Faculty Publications – Fall 2017

Date Published

October 11, 2017

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Published by Calvin Seminary

The Embrace of Building
by Lee Hardy, Adjunct Professor of Philosophical Theology

The Embrace of Buildings provides an overview of the key factors, topics, and issues in Anglo-American urbanism: the origins and development of the suburban ideal, the role of federal policies and spending priorities in shaping the built environment, the rise of the private automobile as the primary mode of transportation, the effects of functional zoning laws, the relation between the public realm and the quality of civic discourse, the influence of modernism on city planning, the impact of low-density development on public health, the connection between development and city budgets, the impact of urbanism on the environment, and the problem of gentrification.

In a culture long enamored of the suburban ideal, Lee Hardy invites his readers to reconsider the many advantages of living and working in walkable city neighborhoods— compact neighborhoods characterized by a fine network of pedestrian-friendly streets, mixed land uses, mixed housing types, and a full range of transit options. In addition, he investigates the role religion has played in defining American attitudes towards the city and the difference church location makes in Christian ministry and mission.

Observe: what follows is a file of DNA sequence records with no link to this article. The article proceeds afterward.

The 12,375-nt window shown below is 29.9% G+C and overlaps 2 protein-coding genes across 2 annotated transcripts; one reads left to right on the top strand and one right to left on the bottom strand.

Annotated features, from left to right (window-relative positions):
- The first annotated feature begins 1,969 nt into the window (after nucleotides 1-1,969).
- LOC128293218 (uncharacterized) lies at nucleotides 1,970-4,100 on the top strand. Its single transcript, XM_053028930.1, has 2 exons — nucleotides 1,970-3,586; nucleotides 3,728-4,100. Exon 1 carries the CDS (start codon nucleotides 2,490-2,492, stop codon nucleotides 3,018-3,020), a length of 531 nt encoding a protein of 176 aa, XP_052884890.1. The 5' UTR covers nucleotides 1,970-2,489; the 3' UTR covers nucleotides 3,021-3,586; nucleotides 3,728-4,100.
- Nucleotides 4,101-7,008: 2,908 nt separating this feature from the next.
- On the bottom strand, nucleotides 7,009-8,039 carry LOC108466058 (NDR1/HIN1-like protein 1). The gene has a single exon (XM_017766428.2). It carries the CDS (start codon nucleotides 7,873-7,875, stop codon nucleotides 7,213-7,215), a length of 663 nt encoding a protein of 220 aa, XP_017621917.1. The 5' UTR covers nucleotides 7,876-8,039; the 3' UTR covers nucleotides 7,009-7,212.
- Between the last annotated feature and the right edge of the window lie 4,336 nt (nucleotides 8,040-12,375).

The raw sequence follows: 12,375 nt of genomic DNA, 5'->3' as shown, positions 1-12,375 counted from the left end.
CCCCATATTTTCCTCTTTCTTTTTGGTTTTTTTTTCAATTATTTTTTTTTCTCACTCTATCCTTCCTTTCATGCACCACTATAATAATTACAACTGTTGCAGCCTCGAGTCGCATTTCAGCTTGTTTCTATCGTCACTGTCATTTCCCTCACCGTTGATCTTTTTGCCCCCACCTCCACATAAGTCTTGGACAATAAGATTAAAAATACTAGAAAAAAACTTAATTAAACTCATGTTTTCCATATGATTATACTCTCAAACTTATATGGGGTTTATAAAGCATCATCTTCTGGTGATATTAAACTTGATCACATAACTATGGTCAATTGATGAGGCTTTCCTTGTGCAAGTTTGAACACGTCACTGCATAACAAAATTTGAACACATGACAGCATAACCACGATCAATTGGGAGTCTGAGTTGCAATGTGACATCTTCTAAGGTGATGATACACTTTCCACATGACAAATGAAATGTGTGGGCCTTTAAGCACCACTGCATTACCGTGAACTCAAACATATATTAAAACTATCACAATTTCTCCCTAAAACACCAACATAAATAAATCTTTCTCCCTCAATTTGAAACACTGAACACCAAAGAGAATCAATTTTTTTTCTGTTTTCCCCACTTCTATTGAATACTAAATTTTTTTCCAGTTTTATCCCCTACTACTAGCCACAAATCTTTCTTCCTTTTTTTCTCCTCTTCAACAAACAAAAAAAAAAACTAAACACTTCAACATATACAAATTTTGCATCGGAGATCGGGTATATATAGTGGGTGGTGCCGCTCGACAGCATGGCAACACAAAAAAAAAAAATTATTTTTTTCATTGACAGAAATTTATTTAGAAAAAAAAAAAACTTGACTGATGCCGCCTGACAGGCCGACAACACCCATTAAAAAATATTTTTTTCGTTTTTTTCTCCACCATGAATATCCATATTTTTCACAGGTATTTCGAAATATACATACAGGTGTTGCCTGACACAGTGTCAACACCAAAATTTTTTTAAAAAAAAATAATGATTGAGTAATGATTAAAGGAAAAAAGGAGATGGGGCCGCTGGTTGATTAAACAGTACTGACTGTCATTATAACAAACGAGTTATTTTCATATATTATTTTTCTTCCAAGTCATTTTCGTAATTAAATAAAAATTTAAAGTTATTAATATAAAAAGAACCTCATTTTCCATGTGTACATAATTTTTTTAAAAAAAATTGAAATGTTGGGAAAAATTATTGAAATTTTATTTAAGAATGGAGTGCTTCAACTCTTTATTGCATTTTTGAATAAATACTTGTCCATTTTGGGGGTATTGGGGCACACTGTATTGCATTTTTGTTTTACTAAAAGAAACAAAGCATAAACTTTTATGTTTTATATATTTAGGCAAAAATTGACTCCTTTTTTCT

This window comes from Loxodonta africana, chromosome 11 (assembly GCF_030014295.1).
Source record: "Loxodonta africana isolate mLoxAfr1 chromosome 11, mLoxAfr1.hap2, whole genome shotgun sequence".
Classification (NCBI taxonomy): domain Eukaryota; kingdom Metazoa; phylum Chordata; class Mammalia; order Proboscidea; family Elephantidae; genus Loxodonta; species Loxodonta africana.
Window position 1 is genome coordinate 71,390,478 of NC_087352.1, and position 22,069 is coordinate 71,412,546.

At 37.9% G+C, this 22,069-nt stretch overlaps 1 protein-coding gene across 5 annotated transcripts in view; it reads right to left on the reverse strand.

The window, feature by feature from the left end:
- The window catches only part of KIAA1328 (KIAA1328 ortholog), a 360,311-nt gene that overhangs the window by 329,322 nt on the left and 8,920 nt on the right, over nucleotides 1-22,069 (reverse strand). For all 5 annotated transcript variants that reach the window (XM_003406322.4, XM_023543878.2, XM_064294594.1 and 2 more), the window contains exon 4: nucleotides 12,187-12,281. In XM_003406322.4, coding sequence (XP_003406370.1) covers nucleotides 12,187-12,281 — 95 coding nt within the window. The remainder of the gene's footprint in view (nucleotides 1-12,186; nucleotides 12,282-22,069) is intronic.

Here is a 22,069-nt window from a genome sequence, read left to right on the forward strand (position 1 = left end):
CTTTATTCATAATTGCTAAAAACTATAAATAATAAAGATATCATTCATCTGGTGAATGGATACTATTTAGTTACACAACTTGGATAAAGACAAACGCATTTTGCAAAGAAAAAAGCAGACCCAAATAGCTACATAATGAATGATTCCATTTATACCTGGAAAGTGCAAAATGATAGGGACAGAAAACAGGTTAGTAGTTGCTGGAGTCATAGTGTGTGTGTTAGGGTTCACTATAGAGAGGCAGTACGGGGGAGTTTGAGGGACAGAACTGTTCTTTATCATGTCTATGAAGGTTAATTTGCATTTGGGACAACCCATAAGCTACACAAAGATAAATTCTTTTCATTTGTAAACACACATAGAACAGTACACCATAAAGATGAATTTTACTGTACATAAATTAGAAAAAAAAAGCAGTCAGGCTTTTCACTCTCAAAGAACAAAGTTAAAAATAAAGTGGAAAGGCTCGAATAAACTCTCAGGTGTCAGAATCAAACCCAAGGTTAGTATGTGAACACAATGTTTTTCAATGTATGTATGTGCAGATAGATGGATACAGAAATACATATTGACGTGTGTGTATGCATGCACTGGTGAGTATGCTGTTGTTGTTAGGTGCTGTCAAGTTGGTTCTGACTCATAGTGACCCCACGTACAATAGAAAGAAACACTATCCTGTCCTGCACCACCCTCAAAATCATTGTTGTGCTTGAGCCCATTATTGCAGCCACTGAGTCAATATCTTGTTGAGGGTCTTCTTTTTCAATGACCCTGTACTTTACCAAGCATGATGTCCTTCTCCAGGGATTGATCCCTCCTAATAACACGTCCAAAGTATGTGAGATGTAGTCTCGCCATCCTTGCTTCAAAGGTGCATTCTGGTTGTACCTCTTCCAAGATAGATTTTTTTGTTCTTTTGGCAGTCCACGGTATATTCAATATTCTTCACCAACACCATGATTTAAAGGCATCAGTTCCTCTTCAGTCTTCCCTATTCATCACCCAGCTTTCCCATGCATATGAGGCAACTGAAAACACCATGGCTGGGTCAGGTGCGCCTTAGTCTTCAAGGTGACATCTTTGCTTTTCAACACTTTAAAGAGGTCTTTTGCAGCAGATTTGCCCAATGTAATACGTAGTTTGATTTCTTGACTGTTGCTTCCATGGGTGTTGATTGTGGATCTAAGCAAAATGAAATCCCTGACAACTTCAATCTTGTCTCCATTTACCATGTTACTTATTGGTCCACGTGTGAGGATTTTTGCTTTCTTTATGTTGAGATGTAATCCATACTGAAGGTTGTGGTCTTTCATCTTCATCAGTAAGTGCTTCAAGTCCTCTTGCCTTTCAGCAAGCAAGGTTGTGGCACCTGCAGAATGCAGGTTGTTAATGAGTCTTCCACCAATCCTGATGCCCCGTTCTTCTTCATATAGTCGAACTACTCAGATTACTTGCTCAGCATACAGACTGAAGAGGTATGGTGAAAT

Does the Reformation Still Matter?
by Karin Maag, Director of the Meeter Center for Calvin Studies, Editor of Calvin Theological Journal, and Adjunct Professor of the History of Christianity

This book offers a concise and highly readable explanation of the dramatic changes that took place during the Reformation and helps readers understand the deeper impact of the Reformation beyond its own time period. Changes in theology and in worship, in the status of lay people and clergy, and in the relations between church and state reshaped Christians’ views of themselves. Early modern Christians had to rethink their relationship with God and with other Christians based on these new realities. As contemporary Christians grasp the Reformation’s dramatic impact in its own time, they will find resources for understanding and responding to challenges and conflicts today.